Michigan (2021) p/b 263pp £25.99 (ISBN 9780472054770)
This is indeed a commentary that O. has produced—but, as will appear, one far removed from, say, Cambridge’s Green-and-Yellow series; nor, we are told, does the present volume attempt to emulate Dover’s justly famous and ground-breaking edition of 1968. O’s target audience is ‘intermediate’—readers who ‘know the basic forms, vocabulary and structures of classical Greek, but who may be unfamiliar with some of its complexities’. He hopes that even more advanced readers will benefit from what he has to offer on ‘staging, usage, and overall dramatic structure’.
One result is that the text, which is his own, is presented, with only speakers’ names, almost as though coming straight from the playwright; no apparatus criticus, and no history of the text in the Introduction (Dover takes 27 pages). O. tells us that the text is his own, though he startlingly berates, in the short bibliography which forms part of the introduction, Nigel Wilson’s OCT edition (2007), because he ‘failed to carry out most of the basic manuscript work (that is) necessary for such an edition, and include(d) a large number of dubious conjectures’: yet Wilson of course had the benefit of Dover’s detailed work. O. suggests in the Preface that ‘more advanced readers may find it interesting to consider (O.’s text) beside those of Dover and Wilson’: perhaps so, but why did not O. himself fulfil the duty of an editor to provide a table setting out in three columns the cases where he differed from his two predecessors? Such a table (perhaps as an appendix) would have been of substantial use to future scholars—and reviewers (my own research, via O.’s commentary, came up with about half-a- dozen places where O.’s text differed from the OCT, none of them of any great moment, but perhaps on balance favouring O.). As it is, O.’s ‘intermediate’ readers will of course be left in ignorance of even the Ravennas and Venetus MSS—never mind the other 134 pre-17th C MSS, including 69 about which ‘nothing is yet known’ (Dover).
The Introduction occupies only 15 pages, and covers (i) The Poet and His Play, in which O. considers the decision of Aristophanes to rewrite his failed earlier version (it came third or lower at the City Dionysia in 423 BC); what we have is the revised version, though whether, when or where it was performed is not known (again, see Dover’s 26 pages for a full account); (ii) Socrates in Clouds: here O. asks an important question: was Aristophanes deliberately ‘dialling up’ hostility to Socrates in the revised version of the play? Was he pandering to ‘what he must have known were ugly, stupid prejudices driven by a blandly incoherent anti-intellectual moralizing (which) he could assume dominated in his audience’? (This implies that the first version was less overtly hostile to Socrates, thus, it may be, helping to lead to its failure). (iii) Staging: notable is the apparent need for five actors, none of them ‘bit’ players, from line 888 to 1112. (iv) Metre, where O. describes the spoken metres, even including Eupolideans; sung metres are analysed in Appendix III; and (v) Bibliography: a short but eminently useful section, limited to recent items in English; this lists relevant works under a variety of headings, and serves to remind us of other works by O. on the comedians, including a three volume translation and commentary on the fragments of Eupolis (2014-7).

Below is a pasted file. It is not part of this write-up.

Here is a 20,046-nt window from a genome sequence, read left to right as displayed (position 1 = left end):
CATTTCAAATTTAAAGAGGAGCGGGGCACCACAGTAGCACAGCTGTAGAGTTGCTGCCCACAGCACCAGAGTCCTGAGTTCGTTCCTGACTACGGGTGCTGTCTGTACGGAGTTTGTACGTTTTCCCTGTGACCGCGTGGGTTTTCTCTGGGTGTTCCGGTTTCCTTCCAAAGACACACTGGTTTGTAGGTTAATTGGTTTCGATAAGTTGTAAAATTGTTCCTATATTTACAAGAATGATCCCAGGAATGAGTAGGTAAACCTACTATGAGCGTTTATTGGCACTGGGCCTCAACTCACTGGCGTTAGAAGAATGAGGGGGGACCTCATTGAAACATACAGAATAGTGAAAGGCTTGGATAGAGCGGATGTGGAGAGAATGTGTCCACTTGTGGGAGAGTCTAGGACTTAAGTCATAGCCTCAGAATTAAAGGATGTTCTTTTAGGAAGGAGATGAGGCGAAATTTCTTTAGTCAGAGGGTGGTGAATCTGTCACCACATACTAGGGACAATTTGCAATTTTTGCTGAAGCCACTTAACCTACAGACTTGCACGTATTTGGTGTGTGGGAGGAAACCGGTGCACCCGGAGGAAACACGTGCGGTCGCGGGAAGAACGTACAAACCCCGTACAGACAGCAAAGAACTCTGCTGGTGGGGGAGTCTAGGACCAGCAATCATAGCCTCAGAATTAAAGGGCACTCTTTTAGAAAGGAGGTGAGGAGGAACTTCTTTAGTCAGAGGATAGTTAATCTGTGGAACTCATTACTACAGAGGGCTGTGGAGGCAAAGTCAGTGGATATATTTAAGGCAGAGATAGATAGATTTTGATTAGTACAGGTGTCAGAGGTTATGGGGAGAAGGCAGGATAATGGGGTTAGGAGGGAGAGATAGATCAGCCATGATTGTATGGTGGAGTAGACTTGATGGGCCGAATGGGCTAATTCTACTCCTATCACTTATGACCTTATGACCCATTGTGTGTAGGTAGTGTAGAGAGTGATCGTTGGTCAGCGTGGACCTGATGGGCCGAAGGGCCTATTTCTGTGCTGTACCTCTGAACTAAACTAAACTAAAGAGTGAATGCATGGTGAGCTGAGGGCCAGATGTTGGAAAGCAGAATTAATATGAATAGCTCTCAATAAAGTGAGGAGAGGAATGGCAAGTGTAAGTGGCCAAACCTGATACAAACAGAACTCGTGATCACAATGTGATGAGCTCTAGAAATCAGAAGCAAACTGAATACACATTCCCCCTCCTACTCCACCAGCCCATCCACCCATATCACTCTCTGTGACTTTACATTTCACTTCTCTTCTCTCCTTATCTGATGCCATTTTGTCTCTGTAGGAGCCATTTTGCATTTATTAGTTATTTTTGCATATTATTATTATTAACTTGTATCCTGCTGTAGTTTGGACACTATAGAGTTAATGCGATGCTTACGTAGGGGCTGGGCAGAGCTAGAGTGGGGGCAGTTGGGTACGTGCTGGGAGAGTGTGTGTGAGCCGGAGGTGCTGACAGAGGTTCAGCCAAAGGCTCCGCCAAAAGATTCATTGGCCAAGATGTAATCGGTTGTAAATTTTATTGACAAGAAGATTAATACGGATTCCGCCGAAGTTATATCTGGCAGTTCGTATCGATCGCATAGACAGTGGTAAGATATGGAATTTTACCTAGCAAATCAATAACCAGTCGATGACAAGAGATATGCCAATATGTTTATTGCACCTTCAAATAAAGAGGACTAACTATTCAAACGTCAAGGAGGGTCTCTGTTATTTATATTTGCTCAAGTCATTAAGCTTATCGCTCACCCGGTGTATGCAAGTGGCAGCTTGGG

Dover’s 1968 commentary was ground-breaking in its bluntly frank exposition of Aristophanes’ use of obscenity, and since then we have had Jeffrey Henderson’s The Maculate Muse (1975, 1991) (he also translated the plays of Aristophanes for the Loeb Library). O. takes a similarly robust and matter of fact approach—while willing to diverge from Henderson on occasion. Thus, at line 52, where Strepsiades is complaining about his wife, he calls her Kolias (in the genitive), which Henderson translates (p.73) as ‘Aphrodite of the Hard-on’. O. ignores this—as indeed does Henderson himself in his translation of the play.
The commentary as a whole at times seems rather bare—because O. deliberately refrains from giving references to (e.g.) grammars, on the grounds that students have as much access as they want to them via non-print media, in the unlikely event that they can be bothered to use them! Similarly, citation of parallels is relatively infrequent (those seeking more meat can go to Dover); an innovation, however, is O’s decision to break up individual items in the notes into their constituent parts—thus, e.g., ἀπ-έχεσθαι, ἀ-πέραντον, a practice which, however useful to students in showing how words are formed, becomes somewhat tedious to those less in need of such an aid. Since no overall translation is provided, O. is generous in translating individual words or phrases and explaining awkward forms (e.g. ληφθεῖσι, aorist passive participle from λαμβάνω), and such help will unquestionably be of practical use.
The problem of numeration: ‘A pedantic insistence on the original Brunck numbers … serves the interest of no-one’ (because it leads to confusion: accordingly, O. has kept as closely as possible to Dover’s numeration—and, by implication, not that of Wilson). The commentary is followed by three appendices—fragments of the ‘original’ Clouds, passages (numerous) from other comedies which refer to Socrates, and the songs—detailed, but perhaps unlikely to be of use to ‘intermediates’. There are also two indices.
This commentary, as noted, is aimed at a particular target: whether it will serve that market more satisfactorily than Sommerstein’s Clouds of 1982 (which of course has a translation) will doubtless appear in due course. At about £26 in paperback, it cannot be called expensive.